Imagery, Technology, and Remote Adult Aboriginal Teacher Candidates: A Brock University Pilot Project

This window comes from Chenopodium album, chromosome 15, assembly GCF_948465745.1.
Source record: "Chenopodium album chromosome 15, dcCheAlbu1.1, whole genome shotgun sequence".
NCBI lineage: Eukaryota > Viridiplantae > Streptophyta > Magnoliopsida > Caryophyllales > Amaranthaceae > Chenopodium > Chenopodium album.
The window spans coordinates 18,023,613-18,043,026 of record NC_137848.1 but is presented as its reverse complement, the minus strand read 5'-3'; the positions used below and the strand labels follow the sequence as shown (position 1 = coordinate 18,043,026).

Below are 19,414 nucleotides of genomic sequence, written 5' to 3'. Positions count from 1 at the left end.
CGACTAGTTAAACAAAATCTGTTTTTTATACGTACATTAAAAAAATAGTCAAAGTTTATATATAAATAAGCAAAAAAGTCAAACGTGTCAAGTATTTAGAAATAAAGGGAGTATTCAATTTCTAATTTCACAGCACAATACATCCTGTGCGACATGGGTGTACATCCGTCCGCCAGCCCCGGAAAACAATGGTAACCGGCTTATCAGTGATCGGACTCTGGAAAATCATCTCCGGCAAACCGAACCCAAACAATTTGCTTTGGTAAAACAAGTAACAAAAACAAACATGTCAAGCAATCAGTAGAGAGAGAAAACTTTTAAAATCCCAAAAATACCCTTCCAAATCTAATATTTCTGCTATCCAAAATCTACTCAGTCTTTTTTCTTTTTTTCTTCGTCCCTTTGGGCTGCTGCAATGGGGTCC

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The aim of this thesis is to explore the relationship between imagery, technology, and remote adult Aboriginal teacher candidates through the computer software Elluminate Live. It focuses on the implications that the role imagery plays in third generation distance education with these learners and the new media associated therein. The thesis honours the Medicine Wheel teachings and is presented within this cyclical framework that reflects Indigenous philosophies and belief systems. In accordance, Sharing Circle as methodology is used to keep the research culturally grounded, and tenets of narrative inquiry further support the study. Results indicate there are strong connections to curricula enhanced with imagery—most notably a spiritual connection. Findings also reveal that identity associated to geographical location is significant, as are supportive networks. Third generation distance education, such as Elluminate Live, needs to be addressed before Aboriginal communities open the doors to all it encompasses, and although previous literature peers into various elements, this study delves into why the graphical interface resonates with members of these communities. Of utmost importance is the insight this thesis lends to the pedagogy that may possibly evoke a transformative learning process contributing to the success rate of Aboriginal learners and benefit Aboriginal communities as a whole.